One Identity to Unite Them: The Case for OAuth
In multiplayer games, logins are a necessary part of the product. Not only is it often a player’s first point of interaction with the game, but also an ideal point for creating and/or verifying the player’s identity. As a game developer, if you’re supporting multiple games, wouldn’t it be great to unify the login process and allow players to share their identity across them?
Battle.net is an example that does the unified login process really well. Blizzard launched Battle.net at the end of 1996, just before the launch of Diablo, which was the first game to use the platform. In the subsequent years, they published more multiplayer games, all using the same platform, but with game-specific logins. In 2009, Blizzard launched a new version of Battle.net that provided a unified login for all their multiplayer games, starting with some of their then-recent titles. Since then, all new games by Blizzard have used the Battle.net platform. Later on, after their merger, games published by Activision also got onto the platform. This enabled shared features for these games:
- A friends list
- Presence (“Bob is playing Game A”)
- Cross-game rewards
By eventually building the systems to support this, Blizzard doesn’t have to re-implement these features for every new game that they make. It also creates opportunities for cross-game promotions, and seeing what my friends are playing also builds curiosity and encourages me to check out these other games. Building these systems is a monumental set of tasks in itself, but all of them build on a core feature: aplayer identity across games. So, let’s start there.
For a player’s identity to be ascertained, they first need to log in. The simplest login involves just making a request to the backend and receiving an identifier in response. This identifier is then stored locally on the device, and subsequently used for future requests and logins. It’s a quick way to get started, but also fraught with issues since the information used to identify the player is only stored locally, meaning that the player wouldn’t be able to access the same identity when logging in from another device.
The next step up would be using a username/password login and saving player account information in a database. This solves the issue around access across multiple devices since the player authenticates using their credentials. With this setup, the backend needs to verify the username/password pair before resolving the player’s identity and authorizing them to access the requested game.
This is adequate for a single game, but if there are aspirations for more games using the same login, or third-party integrations, it might be worth considering a push to an industry standard for user authentication. Having a unified player identity system also enables other systems to be built on top of it, like Battle.net’s social features.
An Overview of OAuth
This widely adopted authentication protocol offers a host of advantages, including enhanced security, user convenience, and the ability to create seamless cross-game experiences. Moreover, the ecosystem support is great, with libraries for common backend systems.
Here’s an overview of the components of an OAuth setup.
OAuth Authorization Server: The central service in charge of authenticating users, authorizing clients, and issuing access tokens.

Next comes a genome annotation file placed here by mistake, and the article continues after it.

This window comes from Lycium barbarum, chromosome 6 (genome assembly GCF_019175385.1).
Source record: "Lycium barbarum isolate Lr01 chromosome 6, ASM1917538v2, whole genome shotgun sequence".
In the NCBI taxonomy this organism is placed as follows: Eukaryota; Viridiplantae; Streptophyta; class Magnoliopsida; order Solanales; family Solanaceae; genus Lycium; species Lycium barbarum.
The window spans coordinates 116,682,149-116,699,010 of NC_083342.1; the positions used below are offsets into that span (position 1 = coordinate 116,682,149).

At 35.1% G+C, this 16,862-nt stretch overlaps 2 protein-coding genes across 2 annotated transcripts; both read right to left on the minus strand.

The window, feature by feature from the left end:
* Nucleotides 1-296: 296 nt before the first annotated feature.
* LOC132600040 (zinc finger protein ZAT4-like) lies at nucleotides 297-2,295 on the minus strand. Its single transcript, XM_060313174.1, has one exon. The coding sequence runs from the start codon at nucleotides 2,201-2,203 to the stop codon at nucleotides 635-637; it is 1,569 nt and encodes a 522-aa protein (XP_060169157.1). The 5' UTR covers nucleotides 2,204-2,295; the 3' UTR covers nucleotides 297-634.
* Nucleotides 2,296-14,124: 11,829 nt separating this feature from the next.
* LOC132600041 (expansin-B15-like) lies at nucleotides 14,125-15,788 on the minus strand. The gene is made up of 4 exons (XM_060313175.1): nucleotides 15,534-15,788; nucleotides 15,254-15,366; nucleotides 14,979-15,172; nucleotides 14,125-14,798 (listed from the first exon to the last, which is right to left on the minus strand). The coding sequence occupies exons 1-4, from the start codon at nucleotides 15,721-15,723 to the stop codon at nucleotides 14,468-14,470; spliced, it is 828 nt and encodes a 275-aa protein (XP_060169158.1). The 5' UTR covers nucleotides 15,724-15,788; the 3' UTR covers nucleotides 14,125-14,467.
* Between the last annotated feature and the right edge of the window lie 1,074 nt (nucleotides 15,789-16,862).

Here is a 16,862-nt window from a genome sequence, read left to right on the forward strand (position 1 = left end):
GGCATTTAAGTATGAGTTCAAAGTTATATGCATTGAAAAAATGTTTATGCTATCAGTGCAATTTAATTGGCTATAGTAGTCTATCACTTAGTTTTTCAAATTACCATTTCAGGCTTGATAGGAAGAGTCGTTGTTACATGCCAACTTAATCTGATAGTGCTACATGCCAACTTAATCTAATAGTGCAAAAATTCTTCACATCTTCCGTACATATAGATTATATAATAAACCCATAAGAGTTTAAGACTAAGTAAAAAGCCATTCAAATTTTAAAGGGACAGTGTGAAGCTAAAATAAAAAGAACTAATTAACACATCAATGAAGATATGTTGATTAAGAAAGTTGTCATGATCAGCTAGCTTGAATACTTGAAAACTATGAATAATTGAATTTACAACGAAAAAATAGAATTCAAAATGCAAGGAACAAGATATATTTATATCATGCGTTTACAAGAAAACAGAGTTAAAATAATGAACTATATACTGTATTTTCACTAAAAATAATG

OAuth Client: The application that wants to access data belonging to users.
OAuth Resource Server: The server hosting user data, which is only accessible using a valid access token.
A single server can function as any number of the above. For example, I could have the Authorization Server also be a Resource Server that hosts the users’ profiles.
OAuth Resource Owner: The user that owns some data that is controlled by an OAuth Resource Server.
OAuth supports many flows for obtaining an access token. The most commonly used flow is called the Authorization Code Grant. Here’s an outline of the process:
- The OAuth Client (i.e. the application) directs the user to the OAuth Authorization Server to log in.
- After authenticating successfully, the server will redirect the user to a specified redirect URI controlled by the OAuth Client, along with an authorization code.
- The OAuth Client will then communicate with the OAuth Authorization Server to exchange the authorization code with an access token. This access token can then be used to access resources belonging to the player.
Notice that the player doesn’t have to divulge any credentials to the OAuth Client. This enforces a certain level of security, and if even more security is needed, more controls on the access token’s validity can be added.
How to get started
I want to emphasize again that this is a significant undertaking to get started on, so do be prepared. Even researching what solution would fit your needs best may take some time.
If you already have a backend and want to add OAuth functionality to it, there are libraries or plugins for common server backends, like Java (Spring), Ruby (Rails), Python (Django / Flask), NodeJS, and many more. There are also hosted solutions that support an OAuth flow, like Auth0, or KeyCloak.
Building on top of OAuth
Now that you have a central identity service built using OAuth, you can start to think about and build out the rest of the features that take advantage of this. Soon enough, with enough work put in, some luck, and a lot of troubleshooting, you’ll be able to have your players chatting with each other and offering cohesive experiences across your games!
There are a lot of nuances and details that I’ve left out because it’s already quite dense. One big topic you should definitely get into is security. OAuth has a lot of security considerations built-in, but many of these are optional, and will require configuration.